I expect the process was a lot more complicated than it might appear. These are huge operations in three different parts of the country that are responsible for about a dozen different kinds of transports, bombers and fighters deployed around the world. So we should give the Air Force it’s due — especially in this week when we honor our veterans. But it does beg the question for all of us – what obvious inefficiencies do we have in our own supply chains that we have lived with, ignored, perhaps whined about, but never addressed head-on, regardless of how intractable it might seem?
No matter what what it is, perhaps it’s time now to finally tackle that “elephant in the room.” Or perhaps we should say “C-130.”
It’s a safe bet that if any of us ran a business where people didn’t compromise or negotiate, one of two things would happen: the leadership would go, or the business would cease to exist. Unfortunately, that’s what is going on with our government this week, and about 800,000 of its employees are not working as a result, and one million are expected to work without pay.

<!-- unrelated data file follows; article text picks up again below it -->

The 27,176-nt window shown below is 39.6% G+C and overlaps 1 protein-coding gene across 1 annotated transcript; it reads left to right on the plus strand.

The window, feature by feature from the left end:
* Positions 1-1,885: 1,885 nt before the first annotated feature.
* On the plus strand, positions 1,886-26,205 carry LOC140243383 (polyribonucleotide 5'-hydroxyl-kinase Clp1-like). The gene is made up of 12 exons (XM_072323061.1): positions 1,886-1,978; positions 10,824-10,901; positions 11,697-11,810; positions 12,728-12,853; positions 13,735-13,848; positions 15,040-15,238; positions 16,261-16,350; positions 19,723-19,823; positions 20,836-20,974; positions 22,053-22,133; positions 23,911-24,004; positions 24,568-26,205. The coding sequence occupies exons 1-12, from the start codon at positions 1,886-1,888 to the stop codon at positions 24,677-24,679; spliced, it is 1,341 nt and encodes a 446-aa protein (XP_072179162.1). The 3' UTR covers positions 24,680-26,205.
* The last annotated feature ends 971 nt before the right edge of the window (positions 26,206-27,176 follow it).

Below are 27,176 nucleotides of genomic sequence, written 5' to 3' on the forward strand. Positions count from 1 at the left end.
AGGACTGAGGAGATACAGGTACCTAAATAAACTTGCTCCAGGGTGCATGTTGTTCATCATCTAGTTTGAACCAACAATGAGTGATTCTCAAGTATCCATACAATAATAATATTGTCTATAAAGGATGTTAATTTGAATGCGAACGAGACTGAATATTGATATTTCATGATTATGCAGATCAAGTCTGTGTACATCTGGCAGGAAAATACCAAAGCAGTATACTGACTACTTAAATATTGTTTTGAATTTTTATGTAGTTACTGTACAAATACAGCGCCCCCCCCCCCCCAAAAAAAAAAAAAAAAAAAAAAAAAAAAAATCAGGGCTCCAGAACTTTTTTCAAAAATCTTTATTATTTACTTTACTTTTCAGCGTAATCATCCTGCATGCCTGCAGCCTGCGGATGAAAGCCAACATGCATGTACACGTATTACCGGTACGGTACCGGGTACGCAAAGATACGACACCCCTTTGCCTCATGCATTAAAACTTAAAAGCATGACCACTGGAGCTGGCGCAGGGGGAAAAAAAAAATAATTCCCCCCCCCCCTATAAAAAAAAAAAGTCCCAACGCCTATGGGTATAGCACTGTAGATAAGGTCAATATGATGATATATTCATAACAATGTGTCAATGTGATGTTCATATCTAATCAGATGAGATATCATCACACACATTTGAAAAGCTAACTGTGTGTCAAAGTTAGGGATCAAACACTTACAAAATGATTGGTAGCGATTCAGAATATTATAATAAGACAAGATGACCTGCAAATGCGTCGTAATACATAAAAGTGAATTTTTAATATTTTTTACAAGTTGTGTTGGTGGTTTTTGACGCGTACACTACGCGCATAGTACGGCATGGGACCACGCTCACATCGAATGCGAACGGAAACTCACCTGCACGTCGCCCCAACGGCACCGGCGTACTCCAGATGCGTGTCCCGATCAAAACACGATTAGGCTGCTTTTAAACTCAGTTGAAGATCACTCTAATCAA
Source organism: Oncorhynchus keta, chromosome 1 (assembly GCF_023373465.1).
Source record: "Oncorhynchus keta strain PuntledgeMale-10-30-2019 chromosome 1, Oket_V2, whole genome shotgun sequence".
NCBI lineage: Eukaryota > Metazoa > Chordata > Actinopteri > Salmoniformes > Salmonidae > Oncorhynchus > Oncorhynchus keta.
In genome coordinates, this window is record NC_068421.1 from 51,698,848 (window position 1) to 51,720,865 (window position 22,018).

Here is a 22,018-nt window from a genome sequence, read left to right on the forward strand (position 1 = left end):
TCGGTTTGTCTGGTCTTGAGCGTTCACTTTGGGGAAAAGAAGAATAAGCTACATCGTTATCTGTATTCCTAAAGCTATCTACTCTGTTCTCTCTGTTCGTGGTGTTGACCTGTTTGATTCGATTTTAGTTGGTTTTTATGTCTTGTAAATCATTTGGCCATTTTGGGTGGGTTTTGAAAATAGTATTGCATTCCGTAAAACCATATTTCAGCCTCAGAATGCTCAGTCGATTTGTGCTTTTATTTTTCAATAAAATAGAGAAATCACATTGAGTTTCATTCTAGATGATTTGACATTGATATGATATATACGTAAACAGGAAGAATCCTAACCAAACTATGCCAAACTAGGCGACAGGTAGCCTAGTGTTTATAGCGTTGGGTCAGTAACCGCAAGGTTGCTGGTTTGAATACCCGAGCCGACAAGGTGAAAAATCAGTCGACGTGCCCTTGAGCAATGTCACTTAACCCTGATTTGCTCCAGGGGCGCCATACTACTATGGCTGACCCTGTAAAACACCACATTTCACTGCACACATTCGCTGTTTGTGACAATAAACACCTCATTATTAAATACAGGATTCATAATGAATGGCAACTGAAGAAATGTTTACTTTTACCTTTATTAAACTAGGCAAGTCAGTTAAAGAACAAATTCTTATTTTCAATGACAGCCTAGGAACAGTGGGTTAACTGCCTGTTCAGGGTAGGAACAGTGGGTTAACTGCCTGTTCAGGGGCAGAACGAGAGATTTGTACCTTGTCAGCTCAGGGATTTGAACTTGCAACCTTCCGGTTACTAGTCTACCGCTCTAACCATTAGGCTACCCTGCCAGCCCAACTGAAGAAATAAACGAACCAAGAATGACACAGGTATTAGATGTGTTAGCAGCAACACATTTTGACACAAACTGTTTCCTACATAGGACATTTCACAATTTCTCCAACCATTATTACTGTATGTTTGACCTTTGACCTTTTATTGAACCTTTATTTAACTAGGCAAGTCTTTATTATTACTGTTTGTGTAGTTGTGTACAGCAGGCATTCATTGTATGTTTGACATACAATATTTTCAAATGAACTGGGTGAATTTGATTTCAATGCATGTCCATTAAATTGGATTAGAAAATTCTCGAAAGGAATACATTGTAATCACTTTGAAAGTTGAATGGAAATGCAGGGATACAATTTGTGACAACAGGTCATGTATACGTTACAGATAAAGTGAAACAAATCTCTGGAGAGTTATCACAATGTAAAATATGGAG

Right now, some industries like tourism and federal government departments and bureaus, are getting hurt more than others. The longer this goes on, however, the greater the impact, including the ripple effect of the unemployed and unpaid not having money to purchase goods and services.
Economic consulting firm IHS Global Insight estimates the shutdown will cost about $1.6 billion each week, or $300 million per day. How long it will go on is anyone’s guess at this point.
As annoying and inconvenient as the government shutdown is, it’s just that — an irritant. The greater danger for industries and for our economy is the debt ceiling. No one knows what will happen if we don’t increase the debt ceiling because it’s never happened before. Speculation is the government could run out of cash to pay its bills, causing severe financial turmoil.
It’s time for those in Washington who espouse “my way or the highway” and delight in shutting down the government to come back to the table to listen, negotiate and compromise. Our country deserves better from those who serve us in Washington.